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Monday, 6 December 2004
Page: 81

Senator FIFIELD (5:56 PM) —I also rise to speak in the second reading debate on the Schools Assistance (Learning Together—Achievement Through Choice and Opportunity) Bill 2004 and the States Grants (Primary and Secondary Education Assistance) Legislation Amendment Bill 2004. These bills will implement the government's clear commitments to schools funding presented to the last parliament, together with the commitments made during the recent election. With these bills the Australian government is providing supplementary funding for state schools of $10.8 billion over four years. This represents an increase of $2.9 billion over the current funding levels, which is good news.

The government is also improving the funding arrangements for non-government schools, over four years bringing funding for Catholic schools to $12.8 billion and funding for independent schools to $7.8 billion. Every Catholic and independent school will now receive funding based on the same funding formula—the socioeconomic status funding model. A funding guarantee mechanism will ensure that no school will lose funding when the SES scores are updated.

The Australian government continue to support state, Catholic and independent schools. We do so in part because state Labor governments have failed to adequately resource their school sectors, to inform parents, to provide parents with the information needed to monitor the progress of their children's education and to enable a comparison of schools. The coalition believe that parents should be able to choose which schools their children attend and to do that they need appropriate information in order to make that choice. Parents have a right to expect that their taxes will support their children's education regardless of whether they choose a state school or an independent school. In addition to recurrent funding, the Australian government, in these bills, is also providing $2.5 billion for school capital works over the next four years. This includes $1 billion announced during the election campaign and $700 million of this additional funding will go direct to state school communities. It will not go to state bureaucracies or to teacher unions. It will go straight to school projects like libraries, computer facilities, and playing fields.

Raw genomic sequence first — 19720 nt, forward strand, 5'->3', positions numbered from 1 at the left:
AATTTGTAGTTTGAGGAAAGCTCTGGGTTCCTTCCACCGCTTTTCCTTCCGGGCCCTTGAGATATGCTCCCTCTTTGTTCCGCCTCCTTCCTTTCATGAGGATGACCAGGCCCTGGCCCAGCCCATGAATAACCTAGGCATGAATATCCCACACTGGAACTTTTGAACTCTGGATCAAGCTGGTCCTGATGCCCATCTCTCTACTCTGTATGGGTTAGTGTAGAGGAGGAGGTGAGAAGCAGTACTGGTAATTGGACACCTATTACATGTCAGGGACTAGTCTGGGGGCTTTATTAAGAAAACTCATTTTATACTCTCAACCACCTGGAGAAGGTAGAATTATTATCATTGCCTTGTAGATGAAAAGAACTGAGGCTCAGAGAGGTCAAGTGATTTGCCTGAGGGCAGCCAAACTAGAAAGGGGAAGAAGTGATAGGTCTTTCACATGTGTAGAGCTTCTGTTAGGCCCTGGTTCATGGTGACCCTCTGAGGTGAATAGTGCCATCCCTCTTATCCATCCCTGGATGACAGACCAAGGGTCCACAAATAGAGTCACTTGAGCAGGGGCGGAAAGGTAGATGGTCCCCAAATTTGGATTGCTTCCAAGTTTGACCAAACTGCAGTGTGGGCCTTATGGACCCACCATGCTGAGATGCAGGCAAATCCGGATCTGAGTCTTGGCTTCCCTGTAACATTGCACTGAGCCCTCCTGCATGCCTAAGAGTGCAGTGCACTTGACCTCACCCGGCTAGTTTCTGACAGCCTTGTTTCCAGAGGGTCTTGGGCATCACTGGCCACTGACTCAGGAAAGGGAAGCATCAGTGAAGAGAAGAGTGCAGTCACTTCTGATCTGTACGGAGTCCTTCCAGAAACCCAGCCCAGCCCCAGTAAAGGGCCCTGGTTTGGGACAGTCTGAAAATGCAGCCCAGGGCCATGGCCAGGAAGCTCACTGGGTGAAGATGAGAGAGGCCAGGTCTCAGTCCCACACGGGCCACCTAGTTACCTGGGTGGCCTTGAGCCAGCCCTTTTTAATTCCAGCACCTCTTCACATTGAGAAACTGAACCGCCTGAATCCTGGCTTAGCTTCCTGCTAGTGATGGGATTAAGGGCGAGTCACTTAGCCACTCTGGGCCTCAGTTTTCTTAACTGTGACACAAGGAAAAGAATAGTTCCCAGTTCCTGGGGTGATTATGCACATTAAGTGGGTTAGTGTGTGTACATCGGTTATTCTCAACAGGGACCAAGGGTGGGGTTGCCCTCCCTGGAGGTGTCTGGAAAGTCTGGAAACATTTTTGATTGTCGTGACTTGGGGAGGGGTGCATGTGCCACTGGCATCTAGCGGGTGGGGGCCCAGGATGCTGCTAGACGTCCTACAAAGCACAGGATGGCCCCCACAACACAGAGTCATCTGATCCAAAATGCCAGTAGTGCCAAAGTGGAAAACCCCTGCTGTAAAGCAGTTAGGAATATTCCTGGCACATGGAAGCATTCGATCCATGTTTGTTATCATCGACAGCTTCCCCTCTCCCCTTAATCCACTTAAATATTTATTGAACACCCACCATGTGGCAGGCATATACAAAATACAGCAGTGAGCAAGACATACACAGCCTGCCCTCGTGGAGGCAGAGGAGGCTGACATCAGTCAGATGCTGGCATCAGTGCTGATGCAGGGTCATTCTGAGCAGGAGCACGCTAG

Senator Carr —It's largesse. Be honest, you are rolling out the pork.

Senator FIFIELD —On this side we think it is great. We know school communities welcome this initiative, and it is clear why they welcome it—they desperately need this funding. It is a pity that state governments do not put the same priority on their schools that the Commonwealth puts on them. Labor oppose this measure because they believe that school bureaucracies and state governments know far better than local school communities how to spend that money. Governments always know best; the bureaucracy always knows best! We want to put the money in the hands of the school communities because they know what the issues are in their schools.

The government has consistently pursued an agenda of improving choice and fostering excellence in education. Parents have the right not only to choice but also to knowledge about the progress of their children. The government, with these bills, will also require as a condition of funding to the states and territories that student report cards are in plain English. This information will be available to parents.

Senator Carr —Are you going to read them?

Senator FIFIELD —Members opposite would have difficulty reading even the plain English reports. This information will be available to parents. Comparisons of performances between schools will be available to parents. We will make sure that parents will have information that is meaningful and that will help them make a choice about what is best for their children. Other aspects of the funding include providing greater autonomy to school principals. We think that local school communities and local principals have the best idea of how to run their schools for the benefit of students. We are also going to see the implementation of the National Safe Schools Framework.